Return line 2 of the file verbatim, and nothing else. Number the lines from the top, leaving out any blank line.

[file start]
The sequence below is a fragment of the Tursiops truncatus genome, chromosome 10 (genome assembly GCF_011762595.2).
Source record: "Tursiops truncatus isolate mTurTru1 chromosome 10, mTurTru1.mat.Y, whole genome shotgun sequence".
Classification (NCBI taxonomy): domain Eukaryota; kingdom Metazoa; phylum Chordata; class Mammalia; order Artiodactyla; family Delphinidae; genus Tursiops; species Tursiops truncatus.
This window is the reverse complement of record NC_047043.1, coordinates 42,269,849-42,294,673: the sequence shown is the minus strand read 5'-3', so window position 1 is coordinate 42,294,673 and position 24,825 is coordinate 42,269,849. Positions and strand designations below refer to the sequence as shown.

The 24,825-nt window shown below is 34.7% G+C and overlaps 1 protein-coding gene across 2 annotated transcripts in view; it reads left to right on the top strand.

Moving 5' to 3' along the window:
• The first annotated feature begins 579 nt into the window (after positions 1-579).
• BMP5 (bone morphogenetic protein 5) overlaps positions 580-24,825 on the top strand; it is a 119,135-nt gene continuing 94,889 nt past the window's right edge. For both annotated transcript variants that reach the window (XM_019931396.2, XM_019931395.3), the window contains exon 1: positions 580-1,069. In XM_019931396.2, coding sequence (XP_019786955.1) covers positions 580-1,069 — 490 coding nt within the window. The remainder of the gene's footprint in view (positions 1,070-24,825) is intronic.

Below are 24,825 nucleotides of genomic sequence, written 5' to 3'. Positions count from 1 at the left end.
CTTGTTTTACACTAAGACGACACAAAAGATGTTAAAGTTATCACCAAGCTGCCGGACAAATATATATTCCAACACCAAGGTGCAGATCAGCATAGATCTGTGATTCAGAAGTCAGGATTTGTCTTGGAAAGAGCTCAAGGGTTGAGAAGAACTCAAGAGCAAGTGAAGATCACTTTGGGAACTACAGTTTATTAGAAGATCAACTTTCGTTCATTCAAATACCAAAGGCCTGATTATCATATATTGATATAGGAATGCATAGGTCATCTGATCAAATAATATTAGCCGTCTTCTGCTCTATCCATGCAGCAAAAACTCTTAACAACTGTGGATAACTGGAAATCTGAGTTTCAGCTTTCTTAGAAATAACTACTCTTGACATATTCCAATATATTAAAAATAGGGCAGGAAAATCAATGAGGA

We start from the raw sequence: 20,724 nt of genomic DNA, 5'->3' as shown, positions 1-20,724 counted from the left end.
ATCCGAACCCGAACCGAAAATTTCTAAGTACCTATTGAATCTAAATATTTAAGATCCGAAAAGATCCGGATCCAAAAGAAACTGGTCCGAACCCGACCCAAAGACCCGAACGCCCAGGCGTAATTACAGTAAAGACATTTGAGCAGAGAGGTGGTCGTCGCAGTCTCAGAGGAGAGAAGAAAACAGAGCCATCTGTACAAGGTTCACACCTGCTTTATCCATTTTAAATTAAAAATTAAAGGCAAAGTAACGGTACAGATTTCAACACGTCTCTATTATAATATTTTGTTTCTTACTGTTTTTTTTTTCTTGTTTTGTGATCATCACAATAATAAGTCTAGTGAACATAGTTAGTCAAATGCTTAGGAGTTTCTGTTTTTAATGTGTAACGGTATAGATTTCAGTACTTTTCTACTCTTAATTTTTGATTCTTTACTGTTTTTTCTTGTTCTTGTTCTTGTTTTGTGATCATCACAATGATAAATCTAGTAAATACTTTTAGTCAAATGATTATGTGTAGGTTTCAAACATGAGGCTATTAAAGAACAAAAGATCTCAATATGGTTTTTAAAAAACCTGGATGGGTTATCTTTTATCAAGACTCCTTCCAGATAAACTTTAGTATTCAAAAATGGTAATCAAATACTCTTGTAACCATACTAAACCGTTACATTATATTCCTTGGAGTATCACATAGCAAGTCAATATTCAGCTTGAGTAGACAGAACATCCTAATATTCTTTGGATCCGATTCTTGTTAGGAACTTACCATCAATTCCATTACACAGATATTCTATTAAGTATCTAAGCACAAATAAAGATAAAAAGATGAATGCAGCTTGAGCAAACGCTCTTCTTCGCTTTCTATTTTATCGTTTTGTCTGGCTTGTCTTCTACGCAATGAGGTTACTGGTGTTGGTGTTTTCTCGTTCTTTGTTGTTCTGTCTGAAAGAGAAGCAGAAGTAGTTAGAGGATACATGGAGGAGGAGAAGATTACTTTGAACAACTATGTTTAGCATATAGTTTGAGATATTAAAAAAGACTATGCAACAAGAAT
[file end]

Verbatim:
Source record: "Tursiops truncatus isolate mTurTru1 chromosome 10, mTurTru1.mat.Y, whole genome shotgun sequence".